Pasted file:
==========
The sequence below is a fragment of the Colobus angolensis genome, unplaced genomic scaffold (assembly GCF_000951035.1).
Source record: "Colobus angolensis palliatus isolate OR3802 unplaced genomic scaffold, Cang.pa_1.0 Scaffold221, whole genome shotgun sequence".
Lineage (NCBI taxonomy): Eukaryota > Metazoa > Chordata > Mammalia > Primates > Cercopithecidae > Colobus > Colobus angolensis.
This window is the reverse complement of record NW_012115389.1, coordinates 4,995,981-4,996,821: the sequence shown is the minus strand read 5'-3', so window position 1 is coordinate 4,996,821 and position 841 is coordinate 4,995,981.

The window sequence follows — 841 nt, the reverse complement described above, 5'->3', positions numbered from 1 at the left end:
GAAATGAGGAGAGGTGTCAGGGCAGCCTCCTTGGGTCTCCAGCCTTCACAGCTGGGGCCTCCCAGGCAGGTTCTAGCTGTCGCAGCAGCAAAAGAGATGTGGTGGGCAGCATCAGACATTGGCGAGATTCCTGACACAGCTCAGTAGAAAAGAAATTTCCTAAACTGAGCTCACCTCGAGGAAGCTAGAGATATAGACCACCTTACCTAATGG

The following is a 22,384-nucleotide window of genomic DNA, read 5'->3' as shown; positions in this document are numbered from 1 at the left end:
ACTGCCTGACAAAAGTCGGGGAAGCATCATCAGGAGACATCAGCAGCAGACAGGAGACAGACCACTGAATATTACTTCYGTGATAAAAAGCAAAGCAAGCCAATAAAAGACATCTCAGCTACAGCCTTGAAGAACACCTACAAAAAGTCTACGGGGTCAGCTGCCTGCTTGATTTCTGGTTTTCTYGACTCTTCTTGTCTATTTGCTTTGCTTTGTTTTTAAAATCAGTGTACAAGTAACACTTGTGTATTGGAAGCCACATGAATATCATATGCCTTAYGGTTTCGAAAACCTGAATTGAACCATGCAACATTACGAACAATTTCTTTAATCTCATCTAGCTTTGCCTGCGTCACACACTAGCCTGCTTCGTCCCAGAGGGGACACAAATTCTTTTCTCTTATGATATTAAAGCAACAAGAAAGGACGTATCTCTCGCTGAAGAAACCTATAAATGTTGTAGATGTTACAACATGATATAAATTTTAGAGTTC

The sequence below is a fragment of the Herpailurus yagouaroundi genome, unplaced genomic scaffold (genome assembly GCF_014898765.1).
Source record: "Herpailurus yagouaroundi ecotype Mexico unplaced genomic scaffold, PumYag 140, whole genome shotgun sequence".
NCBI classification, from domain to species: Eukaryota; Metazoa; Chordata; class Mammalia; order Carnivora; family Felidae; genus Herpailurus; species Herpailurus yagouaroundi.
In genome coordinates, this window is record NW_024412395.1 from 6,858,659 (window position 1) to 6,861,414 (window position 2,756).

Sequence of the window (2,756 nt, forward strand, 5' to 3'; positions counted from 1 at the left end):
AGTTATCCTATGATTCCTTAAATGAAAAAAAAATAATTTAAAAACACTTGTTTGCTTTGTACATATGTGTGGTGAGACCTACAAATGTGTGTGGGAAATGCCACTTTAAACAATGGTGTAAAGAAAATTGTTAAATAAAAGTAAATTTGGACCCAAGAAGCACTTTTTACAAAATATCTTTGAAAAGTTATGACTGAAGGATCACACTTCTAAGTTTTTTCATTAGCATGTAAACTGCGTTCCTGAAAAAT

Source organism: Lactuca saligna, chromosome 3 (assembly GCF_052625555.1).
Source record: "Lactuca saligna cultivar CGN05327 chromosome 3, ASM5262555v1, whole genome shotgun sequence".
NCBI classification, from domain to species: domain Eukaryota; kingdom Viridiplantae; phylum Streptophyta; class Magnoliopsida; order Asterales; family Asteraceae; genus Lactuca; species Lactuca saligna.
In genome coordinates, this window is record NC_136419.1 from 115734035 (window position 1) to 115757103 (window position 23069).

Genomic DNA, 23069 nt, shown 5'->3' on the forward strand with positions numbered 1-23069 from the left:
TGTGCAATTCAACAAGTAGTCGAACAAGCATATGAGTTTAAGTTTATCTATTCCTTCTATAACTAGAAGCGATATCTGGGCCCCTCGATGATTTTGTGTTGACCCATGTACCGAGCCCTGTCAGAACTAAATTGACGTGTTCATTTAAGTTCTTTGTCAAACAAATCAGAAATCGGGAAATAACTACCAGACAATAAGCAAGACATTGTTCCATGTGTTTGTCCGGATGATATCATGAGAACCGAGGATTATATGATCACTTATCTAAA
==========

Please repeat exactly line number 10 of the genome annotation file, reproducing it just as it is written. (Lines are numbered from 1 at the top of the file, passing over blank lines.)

Source record: "Herpailurus yagouaroundi ecotype Mexico unplaced genomic scaffold, PumYag 140, whole genome shotgun sequence".